Synthesis of Direct Mechanisms for Chemical Systems
Mavrovouniotis, Micheal L.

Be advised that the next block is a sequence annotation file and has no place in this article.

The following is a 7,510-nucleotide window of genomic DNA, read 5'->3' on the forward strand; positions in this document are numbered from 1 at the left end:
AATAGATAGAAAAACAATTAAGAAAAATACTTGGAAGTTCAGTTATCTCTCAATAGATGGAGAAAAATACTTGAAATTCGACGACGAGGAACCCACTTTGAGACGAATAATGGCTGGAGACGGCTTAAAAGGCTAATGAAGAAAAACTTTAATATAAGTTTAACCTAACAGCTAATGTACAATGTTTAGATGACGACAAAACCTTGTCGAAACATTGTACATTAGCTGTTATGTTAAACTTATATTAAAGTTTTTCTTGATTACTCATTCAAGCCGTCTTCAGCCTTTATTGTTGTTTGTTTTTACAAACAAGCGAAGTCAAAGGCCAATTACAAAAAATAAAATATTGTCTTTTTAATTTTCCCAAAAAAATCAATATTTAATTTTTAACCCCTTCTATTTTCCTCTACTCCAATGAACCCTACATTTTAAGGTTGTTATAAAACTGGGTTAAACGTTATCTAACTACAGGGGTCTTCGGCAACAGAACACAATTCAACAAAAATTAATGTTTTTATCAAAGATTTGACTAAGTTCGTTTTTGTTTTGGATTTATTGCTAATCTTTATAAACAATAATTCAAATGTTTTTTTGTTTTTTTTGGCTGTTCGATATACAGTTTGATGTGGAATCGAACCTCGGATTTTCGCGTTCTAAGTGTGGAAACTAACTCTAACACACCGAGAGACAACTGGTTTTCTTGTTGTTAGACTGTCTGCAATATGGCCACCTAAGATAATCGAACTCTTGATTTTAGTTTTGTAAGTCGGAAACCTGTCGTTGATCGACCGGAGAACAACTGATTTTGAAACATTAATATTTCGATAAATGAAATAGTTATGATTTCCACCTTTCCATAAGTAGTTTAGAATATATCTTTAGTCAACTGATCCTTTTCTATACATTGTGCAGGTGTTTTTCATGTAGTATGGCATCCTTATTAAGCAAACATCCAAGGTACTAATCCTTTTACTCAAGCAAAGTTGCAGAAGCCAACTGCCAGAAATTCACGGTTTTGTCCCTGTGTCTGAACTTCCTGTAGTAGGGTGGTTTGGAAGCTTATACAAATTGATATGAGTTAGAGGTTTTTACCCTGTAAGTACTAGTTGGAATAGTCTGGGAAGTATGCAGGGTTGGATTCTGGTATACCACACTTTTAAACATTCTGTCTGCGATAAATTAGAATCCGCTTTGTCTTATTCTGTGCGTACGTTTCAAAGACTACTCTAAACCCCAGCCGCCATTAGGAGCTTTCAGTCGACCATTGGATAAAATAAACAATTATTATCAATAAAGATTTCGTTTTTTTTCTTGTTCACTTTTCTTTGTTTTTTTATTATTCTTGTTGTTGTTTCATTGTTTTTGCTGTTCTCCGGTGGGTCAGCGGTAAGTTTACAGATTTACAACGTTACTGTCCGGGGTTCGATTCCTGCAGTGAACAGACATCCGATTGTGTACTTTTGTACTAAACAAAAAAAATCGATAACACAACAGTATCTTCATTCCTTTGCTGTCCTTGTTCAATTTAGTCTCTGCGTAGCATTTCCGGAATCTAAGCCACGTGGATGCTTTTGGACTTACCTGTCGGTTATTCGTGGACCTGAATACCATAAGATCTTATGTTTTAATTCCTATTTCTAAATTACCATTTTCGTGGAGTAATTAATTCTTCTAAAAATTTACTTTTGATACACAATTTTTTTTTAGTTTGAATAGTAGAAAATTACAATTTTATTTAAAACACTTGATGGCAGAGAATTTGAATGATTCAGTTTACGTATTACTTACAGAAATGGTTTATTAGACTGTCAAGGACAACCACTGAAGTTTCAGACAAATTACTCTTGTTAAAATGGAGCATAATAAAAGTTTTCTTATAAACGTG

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A chemical system consists of intermediate species, terminal species, and mechanism steps. Understanding the behavior of a chemical system can be significantly aided by the identification of mechanisms responsible for overall reactions which do not involve net consumption or production of reaction intermediates. Issues arising in the definition and identification of direct mechanisms, which are the shortest possible mechanisms, are discussed. In the context of examples of catalytic synthesis of ammonia and methanol, an alternative approach for the construction of mechanisms from steps is presented. An algorithm for the construction of direct mechanisms is then formally stated; the algorithm is based on successive processing and elimination of reaction intermediates which should not appear in the overall stoichiometry of the reactions accomplished by the mechanisms. Throughout the operation of the algorithm, irreversible steps are used only in their permitted direction. The basic algorithm may construct indirect or duplicate mechanisms, but variations of the algorithm are proposed which discard such redundant mechanisms. A number of hypothetical chemical systems illustrate the differences between the proposed algorithm and other approaches.